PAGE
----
The impact of sanctions on your plans for expansion

April 4th, 2018

By Dominique Babin, Lawyer and BCF Business Law Partner

We explained in a recent article how some export controls applied to certain types of products, depending on their features and origin, irrespective of their destination. We will now turn to the controls that apply to exports or transactions involving specific destinations or individuals.

Not surprisingly, North Korea is currently subject to very heavy sanctions, which include an embargo on all exports intended to reach its borders. Restrictions also apply to exports towards Iran, Burma, Eritrea, Iraq, Lebanon, Libya, Myanmar, Central African Republic, Democratic Republic of Congo, Russia, Somalia, Sudan, South Sudan, Syria, Tunisia, Ukraine, Venezuela, Yemen and Zimbabwe.

The types of sanctions vary according to the countries and individuals involved. Sanctions may include an arms embargo, asset freeze, financial restrictions, export or import restrictions (more or less broad), or technical assistance bans. They are introduced under the Export and Import Permits Act, the Defense Production Act, the United Nations Act, the Special Economic Measures Act and the Freezing Assets of Corrupt Foreign Officials Act. The new Justice for Victims of Corrupt Foreign Officials Act was also adopted in October 2017, following the Sergei Magnitsky case. US extraterritorial laws may also be applicable, for example, if goods of US origin are exported to Cuba.

Some of the sanctions only target individuals or entities in the identified countries. It is therefore necessary to check the lists of individuals targeted by these sanctions. Other sanctions only target specific transactions, such as financial transactions, or products with specific features, or for specific uses, such as enriching uranium.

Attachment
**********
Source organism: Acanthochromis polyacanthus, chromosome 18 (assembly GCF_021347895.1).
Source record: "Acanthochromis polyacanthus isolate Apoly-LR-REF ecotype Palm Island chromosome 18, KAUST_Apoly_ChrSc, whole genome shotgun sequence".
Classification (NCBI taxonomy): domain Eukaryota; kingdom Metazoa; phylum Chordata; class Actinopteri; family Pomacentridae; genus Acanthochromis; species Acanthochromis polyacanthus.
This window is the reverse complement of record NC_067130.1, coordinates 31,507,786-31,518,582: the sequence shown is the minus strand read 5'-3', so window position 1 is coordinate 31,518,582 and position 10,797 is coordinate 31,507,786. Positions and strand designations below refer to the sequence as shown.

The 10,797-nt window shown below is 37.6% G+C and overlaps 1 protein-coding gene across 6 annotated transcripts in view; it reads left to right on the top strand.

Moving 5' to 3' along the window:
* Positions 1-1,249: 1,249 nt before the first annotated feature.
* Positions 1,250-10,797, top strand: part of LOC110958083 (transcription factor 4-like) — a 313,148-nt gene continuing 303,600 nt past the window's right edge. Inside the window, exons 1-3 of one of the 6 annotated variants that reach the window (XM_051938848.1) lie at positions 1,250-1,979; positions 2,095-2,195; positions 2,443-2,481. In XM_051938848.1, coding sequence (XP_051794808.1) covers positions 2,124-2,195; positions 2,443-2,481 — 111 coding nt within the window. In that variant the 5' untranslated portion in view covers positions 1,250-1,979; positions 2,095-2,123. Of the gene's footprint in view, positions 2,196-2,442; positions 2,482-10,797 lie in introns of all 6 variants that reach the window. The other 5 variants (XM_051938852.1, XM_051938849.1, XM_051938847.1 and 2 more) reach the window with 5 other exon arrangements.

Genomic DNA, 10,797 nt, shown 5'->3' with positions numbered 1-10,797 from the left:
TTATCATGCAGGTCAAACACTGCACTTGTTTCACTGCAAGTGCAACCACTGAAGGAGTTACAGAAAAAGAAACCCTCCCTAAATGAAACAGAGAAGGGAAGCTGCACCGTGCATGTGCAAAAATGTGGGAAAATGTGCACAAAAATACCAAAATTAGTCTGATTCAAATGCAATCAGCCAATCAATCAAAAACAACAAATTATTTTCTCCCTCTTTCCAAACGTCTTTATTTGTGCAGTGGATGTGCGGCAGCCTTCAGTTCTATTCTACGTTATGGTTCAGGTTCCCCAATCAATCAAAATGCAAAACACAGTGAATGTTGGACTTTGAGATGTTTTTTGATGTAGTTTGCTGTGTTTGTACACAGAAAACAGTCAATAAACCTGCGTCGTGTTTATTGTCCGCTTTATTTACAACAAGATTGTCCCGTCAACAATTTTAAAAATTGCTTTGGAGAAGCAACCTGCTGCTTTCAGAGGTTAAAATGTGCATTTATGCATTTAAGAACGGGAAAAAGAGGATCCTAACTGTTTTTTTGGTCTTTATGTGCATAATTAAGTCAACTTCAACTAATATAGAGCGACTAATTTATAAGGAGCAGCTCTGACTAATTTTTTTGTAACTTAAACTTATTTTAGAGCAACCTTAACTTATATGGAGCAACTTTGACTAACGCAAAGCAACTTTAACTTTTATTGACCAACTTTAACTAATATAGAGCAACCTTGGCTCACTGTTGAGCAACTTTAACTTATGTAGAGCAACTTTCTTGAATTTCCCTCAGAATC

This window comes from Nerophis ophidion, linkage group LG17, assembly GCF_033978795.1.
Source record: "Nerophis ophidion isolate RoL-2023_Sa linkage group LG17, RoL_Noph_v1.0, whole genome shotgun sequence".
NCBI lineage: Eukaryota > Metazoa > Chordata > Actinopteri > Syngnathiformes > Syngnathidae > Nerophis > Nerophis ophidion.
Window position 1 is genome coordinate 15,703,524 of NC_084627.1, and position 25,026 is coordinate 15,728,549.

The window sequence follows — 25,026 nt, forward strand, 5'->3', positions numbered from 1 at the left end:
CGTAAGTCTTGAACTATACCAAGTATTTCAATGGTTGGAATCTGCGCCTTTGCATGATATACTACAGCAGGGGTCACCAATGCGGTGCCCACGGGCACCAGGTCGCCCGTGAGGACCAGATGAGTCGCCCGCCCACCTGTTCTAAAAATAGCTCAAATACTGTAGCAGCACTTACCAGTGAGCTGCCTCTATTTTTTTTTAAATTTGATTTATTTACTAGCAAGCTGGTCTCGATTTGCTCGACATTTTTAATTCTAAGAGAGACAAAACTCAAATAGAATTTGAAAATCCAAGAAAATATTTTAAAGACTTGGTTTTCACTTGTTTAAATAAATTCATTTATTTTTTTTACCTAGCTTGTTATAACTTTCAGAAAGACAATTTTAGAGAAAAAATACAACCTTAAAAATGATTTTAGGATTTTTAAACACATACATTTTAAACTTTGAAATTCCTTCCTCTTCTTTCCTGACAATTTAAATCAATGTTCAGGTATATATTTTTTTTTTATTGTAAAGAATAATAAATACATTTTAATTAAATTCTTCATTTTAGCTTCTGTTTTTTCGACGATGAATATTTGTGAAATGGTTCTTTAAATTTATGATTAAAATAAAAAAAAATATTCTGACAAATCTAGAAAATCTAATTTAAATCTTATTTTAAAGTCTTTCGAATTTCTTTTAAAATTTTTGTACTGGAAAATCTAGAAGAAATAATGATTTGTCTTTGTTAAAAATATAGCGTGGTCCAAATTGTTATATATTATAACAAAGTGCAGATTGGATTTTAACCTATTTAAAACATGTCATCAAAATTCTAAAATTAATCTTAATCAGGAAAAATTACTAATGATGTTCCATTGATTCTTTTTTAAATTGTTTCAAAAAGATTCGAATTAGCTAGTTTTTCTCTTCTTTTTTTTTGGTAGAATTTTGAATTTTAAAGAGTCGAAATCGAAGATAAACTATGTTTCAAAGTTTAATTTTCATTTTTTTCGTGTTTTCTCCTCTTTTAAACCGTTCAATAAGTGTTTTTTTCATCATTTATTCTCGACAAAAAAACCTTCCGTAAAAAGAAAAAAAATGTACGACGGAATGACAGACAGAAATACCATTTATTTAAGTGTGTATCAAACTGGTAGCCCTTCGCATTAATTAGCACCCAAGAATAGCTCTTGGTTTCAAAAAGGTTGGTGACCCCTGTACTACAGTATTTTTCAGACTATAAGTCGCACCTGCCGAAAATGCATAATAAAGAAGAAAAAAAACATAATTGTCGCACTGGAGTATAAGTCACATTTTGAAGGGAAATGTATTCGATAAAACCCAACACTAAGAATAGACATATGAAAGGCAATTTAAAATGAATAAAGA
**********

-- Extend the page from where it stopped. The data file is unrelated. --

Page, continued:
To further complicate matters, sanctions frequently vary according to political and economic events. As such, targeted sanctions against Myanmar were adopted in February 2018 in response to military actions against the Rohingya. The sanctions against North Korea were also amended in January 2018. The lists of individuals designated by the various laws and regulations are regularly modified. Our neighbours to the south also frequently use economic sanctions to carry out their foreign policy, which can have an impact on the operations of Canadian businesses.

It is therefore essential, before engaging in an international transaction, to fully understand the sanctions that may apply against the countries toward which you export, or to the persons involved, while taking into account the features of your products and the nature of the transactions in question. It is also important to keep up to date and to establish appropriate processes and policies. In addition, it is prudent -- if not necessary -- to conduct due diligence to ensure the ultimate destination and use of our products, not just their immediate destination or their most common use. We will discuss these points in another article.

Note: BCF Business Law provides technical and legal experts for carrying out technical assessments, developing your export plan, implementing the suitable agreements, policies and processes, and resolving the issues and challenges connected to your exports.